Drafted with the third overall pick in last June’s NBA draft, the 6-foot-7 Brown found himself in the rotation on a Celtics team that advanced all the way to the Eastern Conference finals before having their season end at the hands of the defending NBA champion Cleveland Cavaliers.

The path towards individual and team success is littered with struggles and potholes of strife along with the pain of disappointment cluttering up things as well.

From within that rubble lies promise; the kind that has Celtics Nation justifiably excited about the future of Brown with the Celtics.

But Brown isn’t about the future, folks.

“I’m excited about the now,” he said. “I’m excited about this summer. I try not to look too far ahead. Everybody talks about the future and how much potential we have; I’m worried about the now. I want to be part of the now. That’s all I’m focused on.”

That kind of focus is among the many reasons that despite being a rookie, his teammates quickly sensed that the now-20-year-old had his sights set on not just talking about cracking the rotation but actually putting in the work that would leave head coach Brad Stevens no choice but to play him.

“He’s going to be really good,” said Boston’s Gerald Green. “If he keeps his same mentality; he’s humble. And continue to work on his game and continue to learn.

Green added, “he couldn’t be in a better place, than being here. With his talent and his work ethic, he’s going to be great.”

But like most rookies, Brown’s play was anything but a steady on-the-rise movement.

His first NBA start came on the road at Cleveland on Nov. 3.

Boston lost the game, but Brown won over many with his career-high 19 points while spending a good deal of the night guarding LeBron James.

In his next four games, Brown scored a total of just 17 points.

And in Boston’s first-round series with Chicago, Brown's role shrunk in the last four games – all Celtics wins. In those games, he played a total of just under 10 minutes.

So what did he do?

He got back in the gym, continued to work on his game and do a better job at making the most of the minutes he received.

More than anything else, Brown attributes his improved play as the season progressed to simply figuring out the NBA landscape as far as what he could do and what he needed to work on, to get better.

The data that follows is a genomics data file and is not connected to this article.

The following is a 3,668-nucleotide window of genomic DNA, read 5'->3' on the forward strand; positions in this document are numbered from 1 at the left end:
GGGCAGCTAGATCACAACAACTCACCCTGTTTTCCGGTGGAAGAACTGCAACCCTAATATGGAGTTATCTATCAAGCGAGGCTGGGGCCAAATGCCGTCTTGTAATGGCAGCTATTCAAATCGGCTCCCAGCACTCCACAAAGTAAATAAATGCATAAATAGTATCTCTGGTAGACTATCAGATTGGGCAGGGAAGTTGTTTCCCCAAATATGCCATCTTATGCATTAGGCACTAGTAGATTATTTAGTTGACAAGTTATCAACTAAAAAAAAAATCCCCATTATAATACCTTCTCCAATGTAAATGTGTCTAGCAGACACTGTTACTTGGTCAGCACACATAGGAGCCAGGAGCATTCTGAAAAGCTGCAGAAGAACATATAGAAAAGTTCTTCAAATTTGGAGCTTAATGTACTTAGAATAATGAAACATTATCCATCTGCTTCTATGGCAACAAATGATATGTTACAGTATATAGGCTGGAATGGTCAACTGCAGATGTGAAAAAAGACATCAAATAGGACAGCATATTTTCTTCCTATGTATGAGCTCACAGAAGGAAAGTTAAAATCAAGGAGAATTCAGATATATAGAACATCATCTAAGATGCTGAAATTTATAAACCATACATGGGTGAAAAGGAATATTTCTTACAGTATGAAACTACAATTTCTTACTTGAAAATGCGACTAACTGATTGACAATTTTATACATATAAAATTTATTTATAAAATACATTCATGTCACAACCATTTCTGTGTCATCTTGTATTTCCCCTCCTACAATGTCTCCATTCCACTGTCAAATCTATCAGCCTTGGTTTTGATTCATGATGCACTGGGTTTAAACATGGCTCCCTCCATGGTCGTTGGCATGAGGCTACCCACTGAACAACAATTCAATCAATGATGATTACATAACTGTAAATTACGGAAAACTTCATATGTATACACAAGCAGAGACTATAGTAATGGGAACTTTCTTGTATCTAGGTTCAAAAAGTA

Which is why there are many who believe that Brown will be a much better player than the one we saw this season.

That said, he still had decent numbers – 6.6 points and 2.8 rebounds while shooting 45.4 percent from the field and 34.1 percent from 3-point range.

“I didn’t know what I was getting myself into, coming into the NBA,” Brown said. “Throughout the year, I don’t think people expected me to contribute as much as I did. Now just getting to the Eastern  Conference finals and losing, it builds a hunger you know;  I have a bad taste in my mouth. Gotta put in work during the offseason and come back stronger.”

Like Brown, Al Horford came into the NBA as a high draft pick who wound up in the playoffs that rookie season.

Horford can totally relate to Brown’s comments about not knowing what he was getting into.

“The first year you’re really feeling everything out,” Horford said. “Jaylen has an understanding now of what the league is about. It’s a lot for a rookie to handle. Now he has a better idea (so) he can just focus on getting better, working on his game and I expect him to be much better his second year.”

Brown will have the knowledge gained from being part of a team that came within three wins of getting to the NBA Finals.

To come that close is tough to accept, but Brown sees it all as part of a bigger plan for him and his role with the Celtics moving forward.

“I can use it as fuel. I’ve been learning all year,” Brown said. “I’ve had ups, I’ve had downs, I’ve had opportunities, I’ve had mistakes. So I’ve been learning and growing and improving all year and I’m going to continue to grow and improve and prove people wrong, prove doubters wrong.”

And that process Brown speaks of has certainly been aided by being in a successful situation like Boston compared to some other lottery picks who saw lots of playing time but showed minimal growth playing lots of minutes.

“Being on a winning team and developing good habits, learning how to win, play the game the right way … learning that at a young age is really going to help me,” Brown said. “A lot of young guys, they don’t learn that early. They have to figure it out three, four, five years in. I’m happy I learned it now.”

And while the learning will continue on for Brown during this offseason, it won’t be nearly as tough now than it was when he came into the league.

“I know exactly what I’m preparing for,” Brown said. “I expect a really different result.”

Brown added, “I want to be ready for whatever is thrown at me; no excuses whatsoever.”

Now that’s how this is supposed to work!